Sen. Erdman invites students to attend the Unicameral Youth Legislature. High school students are invited to take on the role of state senators at Nebraska’s Unicameral Legislature June 11-14, 2017. At the Capitol, student senators will sponsor bills, conduct committee hearings, debate legislation and discover the unique process of the nation’s only unicameral legislature.
The Unicameral Youth Legislature gives behind-the-scenes access to students who have an interest in public office, government, politics, law, public policy, debate or public speaking. Students will learn about the inner workings of the Legislature directly from senators and staff.
Senator Erdman believes students should familiarize themselves with both the United States Constitution and the Nebraska Constitution. The Unicameral Youth Legislature provides an excellent forum to foster this kind of knowledge in an experiential way.
Registrants are encouraged to apply for a Greg Adams Civic Scholarship award, which covers the full cost of admission. Applicants must submit a short essay to compete for the award. In addition, several $100.00 scholarships are available to participants.
The Office of the Clerk of the Nebraska Legislature coordinates the Unicameral Youth Legislature. The University of Nebraska-Lincoln’s Extension 4-H Youth Development Office coordinates housing and recreational activities as part of the Big Red Summer Camps program. To learn more about the program, go to www.NebraskaLegislature.gov/uyl or call (402) 471-2788. The deadline for registration is May 15th.
This week the Nebraska Legislature ended public hearings on bills. Starting on Tuesday the Senators will spend the whole day engaged in floor debates. Due to the shortness of the session, almost all of the bills which will get debated on the floor will be priority bills. Those bills without a priority status and which get voted out of committee will likely become carry-over bills for next year’s legislative session.
One of the last bills to get a public hearing this year was Sen. Friesen’s bill, LB 389. This bill would modernize Nebraska’s telecommunications laws, allowing for greater investments and more improvements by wireless telecommunications providers. The bill would allow newer technologies to move into the State, especially the kind known as small cells, which would expand coverage to the level of fifth generation (5G) wireless capabilities. LB 389 also ensures that local governments would maintain control over the permitting process, giving them authority to approve or deny an application and to be adequately compensated through application fees and other cost-based fees for small wireless facility attachments.
Although LB 389 received a late hearing, the bill stands a good chance of getting voted out of the Transportation & Telecommunications Committee and advancing through floor debate. Because Speaker Scheer has included LB 389 as one of his 25 Speaker priority bills, the bill stands a good chance of becoming a law. I support LB 389 because I believe it will provide better wireless services for our families, it will enable our schools to better educate our students in an age of technology, and it will help our local businesses to better compete in the global marketplace.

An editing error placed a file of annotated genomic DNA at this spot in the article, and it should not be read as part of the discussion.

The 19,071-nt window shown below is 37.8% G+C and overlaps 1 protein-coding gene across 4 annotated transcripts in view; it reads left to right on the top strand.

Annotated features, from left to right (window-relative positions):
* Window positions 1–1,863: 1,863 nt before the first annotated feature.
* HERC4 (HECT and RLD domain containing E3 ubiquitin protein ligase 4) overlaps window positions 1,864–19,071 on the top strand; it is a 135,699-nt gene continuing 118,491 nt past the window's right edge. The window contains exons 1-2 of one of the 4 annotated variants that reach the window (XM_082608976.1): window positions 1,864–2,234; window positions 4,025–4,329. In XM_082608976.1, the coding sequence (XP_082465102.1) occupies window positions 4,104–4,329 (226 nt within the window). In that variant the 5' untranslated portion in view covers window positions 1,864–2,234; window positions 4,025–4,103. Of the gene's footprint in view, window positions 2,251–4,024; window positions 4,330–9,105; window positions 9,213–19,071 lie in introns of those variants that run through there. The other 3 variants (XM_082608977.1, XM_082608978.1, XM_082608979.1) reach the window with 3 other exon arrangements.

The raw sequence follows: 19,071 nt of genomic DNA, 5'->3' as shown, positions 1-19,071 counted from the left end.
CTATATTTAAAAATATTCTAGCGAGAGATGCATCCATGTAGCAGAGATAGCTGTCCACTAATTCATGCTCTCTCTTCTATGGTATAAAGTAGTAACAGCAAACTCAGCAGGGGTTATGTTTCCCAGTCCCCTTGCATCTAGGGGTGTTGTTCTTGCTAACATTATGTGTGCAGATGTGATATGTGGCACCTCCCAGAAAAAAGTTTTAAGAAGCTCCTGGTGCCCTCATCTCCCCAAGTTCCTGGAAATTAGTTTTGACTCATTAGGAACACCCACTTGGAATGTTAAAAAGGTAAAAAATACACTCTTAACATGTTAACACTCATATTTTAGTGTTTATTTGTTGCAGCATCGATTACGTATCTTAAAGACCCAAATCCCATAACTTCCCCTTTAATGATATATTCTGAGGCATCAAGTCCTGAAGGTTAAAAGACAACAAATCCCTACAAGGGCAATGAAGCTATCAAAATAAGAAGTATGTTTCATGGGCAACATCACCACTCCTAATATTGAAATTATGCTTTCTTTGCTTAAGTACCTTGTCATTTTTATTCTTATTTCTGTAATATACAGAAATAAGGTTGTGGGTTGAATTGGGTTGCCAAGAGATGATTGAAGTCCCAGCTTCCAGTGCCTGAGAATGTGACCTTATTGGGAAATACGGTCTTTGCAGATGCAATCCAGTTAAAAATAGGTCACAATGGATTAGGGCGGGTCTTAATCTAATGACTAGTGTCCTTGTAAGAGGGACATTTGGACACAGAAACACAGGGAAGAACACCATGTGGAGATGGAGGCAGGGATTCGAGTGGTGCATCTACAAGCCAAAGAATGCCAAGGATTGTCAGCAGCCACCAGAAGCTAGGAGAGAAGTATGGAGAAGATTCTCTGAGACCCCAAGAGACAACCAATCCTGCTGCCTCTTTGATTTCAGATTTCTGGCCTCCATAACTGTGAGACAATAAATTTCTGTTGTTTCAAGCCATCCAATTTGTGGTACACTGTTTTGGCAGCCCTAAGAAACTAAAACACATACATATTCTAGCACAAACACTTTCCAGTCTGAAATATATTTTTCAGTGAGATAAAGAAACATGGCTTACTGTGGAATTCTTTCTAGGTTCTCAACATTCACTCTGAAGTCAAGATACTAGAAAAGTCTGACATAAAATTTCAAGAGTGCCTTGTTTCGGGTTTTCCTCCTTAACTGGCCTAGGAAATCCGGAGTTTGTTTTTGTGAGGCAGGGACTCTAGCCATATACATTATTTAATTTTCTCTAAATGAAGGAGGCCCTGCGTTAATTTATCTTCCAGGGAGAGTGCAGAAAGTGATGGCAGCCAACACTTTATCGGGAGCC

Finally, Sen. Brewer’s bill, LB 502, received its public hearing last Thursday, the last day for public hearings. This bill is meant to restore the constitutional rights of Nebraskans to be able to carry a firearm, concealed or open, without being forced to take a State-mandated test and pay a fee. This bill keeps Nebraska’s current concealed carry permit system, thus retaining the option of issuing permits that would allow state residents to carry while traveling to other parts of the country that honor Nebraska’s current concealed carry permit. This bill does not change the law concerning people currently prohibited from carrying a handgun.
The right to bear arms carries with it a great deal of responsibility. Besides the Constitution, the next best protectorate of gun ownership rights is self-discipline. Discipline is a virtue which every gun owner ought to possess in abundance and exhibit often. As President George Washington said in his first State of the Union Address on January 8, 1790, “A free people ought not only to be armed, but disciplined.” May we never forget that lesson our first President taught us.
Good News! My priority bill, LB 432, has made it out of committee and is now in General File. LB 432 is the bill I introduced readers to last week, which will remove budgeting for delinquent taxes. This bill will give property owners some property tax relief.
Last week we also had a public hearing on my bill LB 568. LB 568 is a bill which creates a new temporary substitute teacher certificate. This idea came to me and was supported by 20 superintendents in the Panhandle, including Travis Miller of the Bayard Public School District who traveled all the way to Lincoln to testify in favor of the bill at the Capitol. Bayard Public Schools should be very proud of the commitment of Mr. Miller.
Many of the schools in western Nebraska are hard pressed to find enough substitute teachers to adequately staff their schools throughout the year. As a result, principals and even superintendents sometimes find themselves teaching classes. I was asked by our superintendents to do two things: lower the educational requirements and extend the length of time that a substitute teacher may teach.